Biologists discovered the invasive zebra mussels species in Lake Austin this August 2017, following their discovery in Lake Travis in June 2017. After finding a zebra mussel larva from a sample, Texas Parks and Wildlife Department Inland Fisheries and the City of Austin found “several half-inch adult zebra mussels on multiple marina floatation devices and a barge near the Walsh Boat Landing,” according to a TPWD news release. It is unknown thus far if the zebra mussels are from downstream spread from Lake Travis or whether an infested boat or boats came into Lake Austin.
“Passive downstream spread is a concern any time we have an infested reservoir, but boats can move adult mussels to a lake much quicker,” said Monica McGarrity, TPWD aquatic invasive species team lead.
Originally from Eurasia, zebra mussels can rapidly reproduce and there is no known treatment for them. The mussels are extremely sharp and can eventually cover beaches and shoreline rocks, as well as clog public-water intakes and damage boats.
It is illegal to possess or transport zebra mussels in Texas, whether they are dead or alive, and all boaters are required to drain all water before approaching or leaving a body of water. This includes kayaks, canoes, sailboats, ski boats, and any other water vessel.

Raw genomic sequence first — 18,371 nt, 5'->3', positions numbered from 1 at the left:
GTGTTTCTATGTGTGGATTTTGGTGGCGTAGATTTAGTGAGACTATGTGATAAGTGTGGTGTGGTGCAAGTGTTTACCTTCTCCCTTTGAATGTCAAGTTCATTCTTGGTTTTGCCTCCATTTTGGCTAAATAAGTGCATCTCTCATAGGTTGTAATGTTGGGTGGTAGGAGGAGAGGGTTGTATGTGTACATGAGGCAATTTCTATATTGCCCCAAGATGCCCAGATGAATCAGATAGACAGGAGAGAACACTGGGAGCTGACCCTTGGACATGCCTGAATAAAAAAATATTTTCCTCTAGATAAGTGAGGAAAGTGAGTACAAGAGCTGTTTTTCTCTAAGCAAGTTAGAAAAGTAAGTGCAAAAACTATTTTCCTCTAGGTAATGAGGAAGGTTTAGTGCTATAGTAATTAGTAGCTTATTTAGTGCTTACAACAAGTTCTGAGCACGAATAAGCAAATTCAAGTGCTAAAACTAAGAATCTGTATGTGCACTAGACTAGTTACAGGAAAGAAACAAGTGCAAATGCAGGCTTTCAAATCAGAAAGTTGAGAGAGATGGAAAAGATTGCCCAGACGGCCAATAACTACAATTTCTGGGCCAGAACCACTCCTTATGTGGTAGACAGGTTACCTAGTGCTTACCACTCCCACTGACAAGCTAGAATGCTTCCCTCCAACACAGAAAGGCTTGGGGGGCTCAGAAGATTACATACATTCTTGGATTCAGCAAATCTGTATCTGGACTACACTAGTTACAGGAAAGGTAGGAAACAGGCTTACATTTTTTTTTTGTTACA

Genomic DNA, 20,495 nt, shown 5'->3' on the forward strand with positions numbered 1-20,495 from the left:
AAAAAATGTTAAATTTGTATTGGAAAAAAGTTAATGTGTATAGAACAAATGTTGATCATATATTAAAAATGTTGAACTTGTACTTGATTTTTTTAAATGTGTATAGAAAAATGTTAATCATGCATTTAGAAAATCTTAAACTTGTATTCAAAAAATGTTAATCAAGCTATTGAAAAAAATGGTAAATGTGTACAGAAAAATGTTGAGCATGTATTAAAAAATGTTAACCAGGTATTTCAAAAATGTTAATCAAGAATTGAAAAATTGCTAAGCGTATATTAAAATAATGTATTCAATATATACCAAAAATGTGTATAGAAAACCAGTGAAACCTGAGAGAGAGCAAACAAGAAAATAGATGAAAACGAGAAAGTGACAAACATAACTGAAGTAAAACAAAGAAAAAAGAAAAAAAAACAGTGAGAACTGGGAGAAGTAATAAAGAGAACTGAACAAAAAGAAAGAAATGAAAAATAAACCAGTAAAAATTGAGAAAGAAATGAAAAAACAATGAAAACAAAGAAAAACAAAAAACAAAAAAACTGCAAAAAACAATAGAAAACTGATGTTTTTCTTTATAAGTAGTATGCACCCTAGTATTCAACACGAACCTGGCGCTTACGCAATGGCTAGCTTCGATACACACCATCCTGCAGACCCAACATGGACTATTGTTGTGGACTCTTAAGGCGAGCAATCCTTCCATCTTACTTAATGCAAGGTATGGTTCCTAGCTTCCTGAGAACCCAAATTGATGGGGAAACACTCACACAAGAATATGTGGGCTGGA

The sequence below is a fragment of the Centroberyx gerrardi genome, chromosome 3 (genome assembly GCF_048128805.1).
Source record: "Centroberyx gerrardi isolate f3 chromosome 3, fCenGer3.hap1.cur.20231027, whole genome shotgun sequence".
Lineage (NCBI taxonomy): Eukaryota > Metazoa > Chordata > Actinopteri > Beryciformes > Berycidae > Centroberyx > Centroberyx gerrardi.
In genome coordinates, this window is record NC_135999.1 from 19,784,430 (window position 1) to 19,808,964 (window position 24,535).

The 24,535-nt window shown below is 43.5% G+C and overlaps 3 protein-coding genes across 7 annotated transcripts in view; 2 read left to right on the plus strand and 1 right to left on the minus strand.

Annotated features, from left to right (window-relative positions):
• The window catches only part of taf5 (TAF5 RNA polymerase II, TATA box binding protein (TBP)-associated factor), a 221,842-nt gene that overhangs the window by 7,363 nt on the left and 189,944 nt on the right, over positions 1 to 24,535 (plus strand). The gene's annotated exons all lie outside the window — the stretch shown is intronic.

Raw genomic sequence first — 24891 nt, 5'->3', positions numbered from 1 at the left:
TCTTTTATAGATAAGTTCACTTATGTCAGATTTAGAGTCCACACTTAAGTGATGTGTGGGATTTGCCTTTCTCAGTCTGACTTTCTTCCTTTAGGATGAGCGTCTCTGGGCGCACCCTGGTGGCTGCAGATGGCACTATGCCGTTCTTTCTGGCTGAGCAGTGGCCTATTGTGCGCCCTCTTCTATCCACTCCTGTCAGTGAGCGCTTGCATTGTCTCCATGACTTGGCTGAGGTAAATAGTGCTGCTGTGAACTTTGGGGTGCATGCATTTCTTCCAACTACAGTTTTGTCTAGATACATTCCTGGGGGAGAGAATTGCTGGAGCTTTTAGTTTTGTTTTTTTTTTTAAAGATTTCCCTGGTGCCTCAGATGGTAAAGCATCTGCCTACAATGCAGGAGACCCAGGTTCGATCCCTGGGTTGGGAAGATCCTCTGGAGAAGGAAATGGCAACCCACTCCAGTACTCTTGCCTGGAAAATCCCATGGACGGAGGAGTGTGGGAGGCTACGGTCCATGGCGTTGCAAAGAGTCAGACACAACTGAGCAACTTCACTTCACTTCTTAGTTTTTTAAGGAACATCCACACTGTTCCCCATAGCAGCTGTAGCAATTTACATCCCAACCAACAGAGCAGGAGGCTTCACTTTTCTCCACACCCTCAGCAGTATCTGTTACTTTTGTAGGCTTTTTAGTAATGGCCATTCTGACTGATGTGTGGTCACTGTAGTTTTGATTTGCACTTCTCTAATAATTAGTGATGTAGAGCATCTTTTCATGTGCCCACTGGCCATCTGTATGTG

Inland Fisheries Regional Director Brian Van Zee said, “We really need all boaters to be diligent in their ‘clean, drain and dry’ efforts before leaving a lake. All boaters need to remove their drain plugs and be sure to pump as much water out of the ballast tanks, livewells and bilges as possible because zebra mussel larvae can survive in very little water.”
McGarrity said, “We want folks to be aware of zebra mussels in Lake Austin and to let us know if they’re finding them in other areas of the lake.”